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Facebook(NASDAQ: FB) is starting to get serious about letting users cash in on their popularity. Industry sources are telling Recode that Facebook is working with video publishers to test a "mid-roll" ad format on longer clips, a move that would take it a baby step closer to Alphabet's (NASDAQ: GOOG)(NASDAQ: GOOGL)YouTube in terms of content monetization.
It's important to frame this move correctly. Unlike YouTube, which lets any user apply to participate in revenue-sharing deals on their original uploads, Facebook's move is currently limited to established media companies. The videos must also be at least 90 seconds long to participate, something that may seem like an eternity in this clip culture.
We also don't know if Facebook's massive audience will put up with ads that interrupt a video 20 seconds into the streaming process. If pre-roll ads on Alphabet's YouTube are groan generators, it's hard to favor an advertising format that cuts into a clip just when the viewer is starting to grow engaged.
However, there's a method to Facebook's madness. Making publishers put out longer videos to hit the 90-second minimum and making them engaging enough to retain viewers 20 seconds into the clip will make the social networking hub more engaging.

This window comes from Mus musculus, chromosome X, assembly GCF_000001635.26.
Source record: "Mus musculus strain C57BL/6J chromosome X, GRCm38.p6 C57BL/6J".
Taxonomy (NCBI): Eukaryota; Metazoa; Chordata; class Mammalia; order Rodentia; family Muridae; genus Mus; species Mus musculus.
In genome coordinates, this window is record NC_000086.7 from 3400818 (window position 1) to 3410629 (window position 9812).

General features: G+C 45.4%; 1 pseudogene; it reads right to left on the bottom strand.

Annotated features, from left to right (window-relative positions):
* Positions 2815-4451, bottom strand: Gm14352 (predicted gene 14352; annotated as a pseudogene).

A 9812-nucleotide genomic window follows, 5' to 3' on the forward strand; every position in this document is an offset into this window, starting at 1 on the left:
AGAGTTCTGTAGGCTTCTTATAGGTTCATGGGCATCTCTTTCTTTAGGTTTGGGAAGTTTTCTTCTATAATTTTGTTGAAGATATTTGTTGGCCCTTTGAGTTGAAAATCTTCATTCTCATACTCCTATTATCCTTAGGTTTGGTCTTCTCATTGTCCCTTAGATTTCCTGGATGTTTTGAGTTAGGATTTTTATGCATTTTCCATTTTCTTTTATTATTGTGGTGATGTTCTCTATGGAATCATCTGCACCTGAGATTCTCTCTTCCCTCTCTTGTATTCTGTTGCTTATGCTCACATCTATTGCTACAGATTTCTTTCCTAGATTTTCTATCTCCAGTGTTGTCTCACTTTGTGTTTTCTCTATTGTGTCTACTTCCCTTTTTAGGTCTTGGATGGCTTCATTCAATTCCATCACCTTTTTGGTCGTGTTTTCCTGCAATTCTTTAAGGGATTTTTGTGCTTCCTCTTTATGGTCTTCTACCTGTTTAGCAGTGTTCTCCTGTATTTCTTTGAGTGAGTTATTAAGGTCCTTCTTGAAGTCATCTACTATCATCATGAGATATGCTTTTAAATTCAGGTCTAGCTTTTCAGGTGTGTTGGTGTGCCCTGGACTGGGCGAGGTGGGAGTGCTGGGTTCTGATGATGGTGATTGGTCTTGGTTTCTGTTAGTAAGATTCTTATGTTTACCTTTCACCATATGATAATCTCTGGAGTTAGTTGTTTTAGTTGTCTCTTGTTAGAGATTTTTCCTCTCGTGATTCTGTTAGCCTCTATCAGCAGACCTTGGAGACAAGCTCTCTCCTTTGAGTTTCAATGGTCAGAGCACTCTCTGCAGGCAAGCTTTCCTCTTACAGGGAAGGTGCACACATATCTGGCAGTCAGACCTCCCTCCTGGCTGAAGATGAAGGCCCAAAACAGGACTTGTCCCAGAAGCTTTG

Taking on YouTube
Video and eventually video advertising have been part of Facebook's master plan for some time. With 1.79 billion monthly active users, giving the internet's largest social networking audience some eye candy makes sense. However, with YouTube and recentlyTwitter (NYSE: TWTR)ramping up their monetization tools, Facebook is going to have to start offering financial incentives to top creators if it doesn't want folks to take their viral videos somewhere else.
Revenue-sharing deals have been around since Alphabet launched the YouTube Partners program in 2007. Twitter would go on torevamp Twitter Amplifyin 2015, letting major entertainment brands cash in on pre-roll video ads streaming through the site. The program was reportedly opening up to individual creators late last year.
Facebook will inevitably have to follow suit. Facebook Live has helped the site become the home to severalnews-generating streams, but if it wants folks to rely on it as their primary broadcasting hub, they are going to have to transform Facebook into a cottage industry for 1.79 billion cottages. Alphabet's YouTube is doing that (and successfully). Twitter is trying.
It won't be easy for Facebook. Folks already accept ads on YouTube, and YouTube has gotten better by rolling out a wide array of ad types. Facebook has limited the revenue-generating opportunities on its clips only to high-end publishers and then mostly through brand sponsorships that aren't as invasive as the mid-roll ads it will reportedly be testing out now. However, if Facebook users don't flinch -- and if Facebook is quick to roll out these options to much smaller publishers -- it can make the already sticky social networking giant even more engaging to both content creators and content consumers.
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